M CO 2 =M(650°)M(850°)= 650 850 φ x dT, (6)

where М (650º) and М (850º) – the mass of the sample at a heating temperature of 650 and 850 °C, respectively, mg.

Fig.7. DTG of samples N 2, 3, 5 (destruction of CaCO3 with CO2 yield)


If the mass of carbon dioxide released from the mine dust sample is known, then based on the ratio of the molecular weights of CaO and CO2, the mass of CaCO3 in the sample of the analyzed mine dust will be

M изв =2,27 M CO 2 .(7)


Based on the ratio of the initial mass of the sample М0 (before heating) and the mass of calcium carbonate Mls, determined by the formula (7), the content of stone dust in the sample can be determined:

C= 100 M изв M 0 = 227 M CO 2 M 0 .(8)

In addition to the calculation method for determining the content of stone dust in a sample based on its thermal decomposition according to formula (8), the characteristic points of the TG and DTG curves provide extensive information for obtaining calibration curves (for example, “moisture content W – content of stone dust C”, “maximum rate of decomposition of limestone in the sample jх-max – content of stone dust C”, etc.). Based on the obtained calibration curves, it is possible to obtain the required parameter C [5].

Consideration of the stage of calcium carbonate decomposition in the coordinates “mass M – time t” (see Fig.4) allows to conclude that there is a functional relationship between the total time of thermal decomposition of the sample and the content of stone dust additives in it. The decomposition time for sample N 5 (100 % inert dust) is maximum – td.f(100) = 44 min (see Fig.4, curve 3'), a decrease in the concentration of СаСО3 to 67  % (see Fig.3, curve 2') leads to a decrease in the value of td.f(67) to 41 min, and the extrapolated value of  td.f(0) is 27 min. The thermogravimetric method, based on the dependence of the total decomposition time of the sample on the concentration of the CaCO3 additive in it, has been patented and practically worked out for two main groups of explosion-hazardous coals: coking (Vorkutinskaya and Severnaya mines of Vorkutaugol JSC) and energy (S.M.Kirov,
A.D.Ruban mines and Mine Management Taldinskoye of SUEK-Kuzbass JSC) [5].


The processes of thermogravimetric decomposition of samples of coal and stone dust mixtures make it possible to obtain a significant amount of information about the composition of the sample, represented in the form of thermogravimetric curves (TG and DTG). The characteristic points of the TG and DTG curves make it possible to determine the content of stone dust C in several mutually clarifying ways. The content of C can be defined as a function:

  • mass or volume of released СО2;
  • the maximum CO2 flow rate or the maximum CO2 yield temperature (dynamic heating methods – three ways of processing data on characteristic points of the process);
  • total humidity of a mixture of coal and inert hydrophobic dust;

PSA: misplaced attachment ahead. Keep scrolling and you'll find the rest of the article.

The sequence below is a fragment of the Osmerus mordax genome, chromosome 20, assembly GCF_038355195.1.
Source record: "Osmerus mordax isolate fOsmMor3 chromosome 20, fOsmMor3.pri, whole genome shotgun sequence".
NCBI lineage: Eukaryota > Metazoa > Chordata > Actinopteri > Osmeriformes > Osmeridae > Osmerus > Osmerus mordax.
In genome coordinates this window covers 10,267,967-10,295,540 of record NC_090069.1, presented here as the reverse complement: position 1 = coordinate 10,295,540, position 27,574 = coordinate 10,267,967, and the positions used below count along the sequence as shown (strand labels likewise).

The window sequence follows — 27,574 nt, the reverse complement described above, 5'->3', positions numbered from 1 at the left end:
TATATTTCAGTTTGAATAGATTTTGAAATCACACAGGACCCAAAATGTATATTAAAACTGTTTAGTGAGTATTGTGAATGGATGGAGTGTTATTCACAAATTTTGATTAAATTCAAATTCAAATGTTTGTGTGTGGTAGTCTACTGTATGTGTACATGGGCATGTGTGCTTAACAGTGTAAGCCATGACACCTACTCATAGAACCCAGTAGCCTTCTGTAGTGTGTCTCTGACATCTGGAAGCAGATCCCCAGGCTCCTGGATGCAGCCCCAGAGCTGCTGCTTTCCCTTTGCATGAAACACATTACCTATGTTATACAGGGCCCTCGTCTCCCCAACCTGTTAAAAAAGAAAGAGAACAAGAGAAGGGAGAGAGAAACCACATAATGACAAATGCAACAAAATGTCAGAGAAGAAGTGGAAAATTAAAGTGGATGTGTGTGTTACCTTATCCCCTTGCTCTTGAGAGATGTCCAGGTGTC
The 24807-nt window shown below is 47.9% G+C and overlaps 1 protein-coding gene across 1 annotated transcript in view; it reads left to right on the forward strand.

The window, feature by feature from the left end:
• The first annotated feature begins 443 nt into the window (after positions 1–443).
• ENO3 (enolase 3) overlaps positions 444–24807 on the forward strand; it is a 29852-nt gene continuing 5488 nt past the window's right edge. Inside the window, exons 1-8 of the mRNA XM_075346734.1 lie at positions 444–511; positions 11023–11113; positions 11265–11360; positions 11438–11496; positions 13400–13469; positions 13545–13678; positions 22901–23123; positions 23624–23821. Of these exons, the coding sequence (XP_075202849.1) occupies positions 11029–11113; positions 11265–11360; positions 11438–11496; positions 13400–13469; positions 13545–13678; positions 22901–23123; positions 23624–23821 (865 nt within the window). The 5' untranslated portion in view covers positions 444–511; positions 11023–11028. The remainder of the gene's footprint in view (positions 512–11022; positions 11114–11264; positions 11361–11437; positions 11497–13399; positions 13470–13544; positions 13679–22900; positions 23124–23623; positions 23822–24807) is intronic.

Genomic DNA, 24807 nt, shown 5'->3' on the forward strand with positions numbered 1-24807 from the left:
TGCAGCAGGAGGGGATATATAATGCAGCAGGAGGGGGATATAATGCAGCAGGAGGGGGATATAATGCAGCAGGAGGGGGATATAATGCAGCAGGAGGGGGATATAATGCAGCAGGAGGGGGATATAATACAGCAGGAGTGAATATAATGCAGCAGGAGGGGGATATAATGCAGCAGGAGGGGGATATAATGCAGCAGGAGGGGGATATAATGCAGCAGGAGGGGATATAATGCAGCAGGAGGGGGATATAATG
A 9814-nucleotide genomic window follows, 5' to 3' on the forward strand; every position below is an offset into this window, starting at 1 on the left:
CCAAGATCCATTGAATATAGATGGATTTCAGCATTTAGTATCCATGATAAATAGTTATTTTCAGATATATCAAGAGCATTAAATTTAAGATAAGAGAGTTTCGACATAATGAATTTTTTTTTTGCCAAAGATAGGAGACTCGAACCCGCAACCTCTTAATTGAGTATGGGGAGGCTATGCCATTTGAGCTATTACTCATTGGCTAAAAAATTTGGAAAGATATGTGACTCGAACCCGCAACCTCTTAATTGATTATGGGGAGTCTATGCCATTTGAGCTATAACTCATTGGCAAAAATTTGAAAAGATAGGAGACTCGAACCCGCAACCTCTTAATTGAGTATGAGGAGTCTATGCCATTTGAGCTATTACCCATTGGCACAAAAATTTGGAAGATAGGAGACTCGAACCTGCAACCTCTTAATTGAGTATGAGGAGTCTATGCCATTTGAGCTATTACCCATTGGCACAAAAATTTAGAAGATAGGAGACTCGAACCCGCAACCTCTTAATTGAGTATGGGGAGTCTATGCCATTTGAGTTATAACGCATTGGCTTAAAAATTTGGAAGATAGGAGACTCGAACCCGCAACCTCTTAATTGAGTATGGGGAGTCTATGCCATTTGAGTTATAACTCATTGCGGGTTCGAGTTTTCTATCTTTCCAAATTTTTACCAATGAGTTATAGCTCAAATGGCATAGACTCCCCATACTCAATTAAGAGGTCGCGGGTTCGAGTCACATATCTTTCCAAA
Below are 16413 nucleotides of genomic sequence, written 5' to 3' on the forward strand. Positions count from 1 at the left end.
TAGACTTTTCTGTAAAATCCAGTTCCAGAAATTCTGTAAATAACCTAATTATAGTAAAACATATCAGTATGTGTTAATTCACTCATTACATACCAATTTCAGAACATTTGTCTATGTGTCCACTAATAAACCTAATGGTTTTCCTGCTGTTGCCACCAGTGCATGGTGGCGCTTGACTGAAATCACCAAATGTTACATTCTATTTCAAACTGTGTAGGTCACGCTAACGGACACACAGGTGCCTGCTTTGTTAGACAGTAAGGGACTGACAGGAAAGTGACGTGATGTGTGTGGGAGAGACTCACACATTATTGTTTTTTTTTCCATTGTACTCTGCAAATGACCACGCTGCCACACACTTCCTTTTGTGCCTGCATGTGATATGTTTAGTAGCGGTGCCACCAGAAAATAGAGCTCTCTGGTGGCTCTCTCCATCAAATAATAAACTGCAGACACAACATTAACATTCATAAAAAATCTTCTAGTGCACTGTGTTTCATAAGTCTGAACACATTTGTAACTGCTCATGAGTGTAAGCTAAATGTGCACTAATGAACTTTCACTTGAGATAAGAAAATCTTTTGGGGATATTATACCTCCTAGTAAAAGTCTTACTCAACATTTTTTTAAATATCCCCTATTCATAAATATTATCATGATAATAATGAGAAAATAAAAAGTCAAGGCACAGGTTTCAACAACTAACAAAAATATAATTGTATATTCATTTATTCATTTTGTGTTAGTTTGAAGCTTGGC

• the total time of thermal decomposition of the sample under dynamic or quasi-static heating.

The process of thermal decomposition of coal-limestone mixtures is characterized by three main non-overlapping reaction intervals: 35-132 °С – moisture yield from the sample; 380-580 °С – volatile matter yiled from coal while maintaining the thermal stability of calcium carbonate (the upper limit of the interval can increase to 650 °С with a two-stage nature of the destruction of fine coal dust); 650-850 °С – thermal degradation of СаСО3 with СО2 yield. In these intervals, a local maximum of the mass loss rate of the sample (or the maximum rate of thermal degradation) is achieved, corresponding to temperatures of 77-80 °С (maximum moisture yield intensity); 415-425 °С (maximum volatile matter yield from coal of various stages of metamorphism); 770-832 °С (maximum CO2 yield rate during limestone decomposition, coal dust additives have a significant effect on this value, reducing the value from 832 °С at 100  % СаСО3 to 770 °С for a mixture of 60  % СаСО3 and 40  % coal dust).

Additives of stone dust lead to significant changes in the process of thermal decomposition of coal-limestone mixtures. Due to hydrophobic additives in stone dust, there is a significant decrease in moisture in the mixture and at the initial stage of heating (up to 130-132 °C), its yield decreases from 2.7-4.0 % (100 % coal dust) to 0.35 % (85 % SHD and 15 % coal).

The total volatile matter yield from coal in stone dust decreases significantly with the increase in the amount of CaCO3 additives. At the same time, the functional dependence of the maximum volatile yield rate (at a temperature of 415-425 °C) on the content of stone dust is close to linear.

The process of thermal decomposition of an inert additive (CaCO3) takes place in the temperature range above 650°С. Since the main yield of combustible gases from coal dust is completed by 95-98 % at a lower temperature (up to 580°С), only carbon dioxide from thermally decomposing limestone is released in the heating region > 650 °С. Monitoring the CO2 release makes it possible to reliably determine the mass of limestone in the analyzed sample and, accordingly, its percentage in the mine dust sample under study.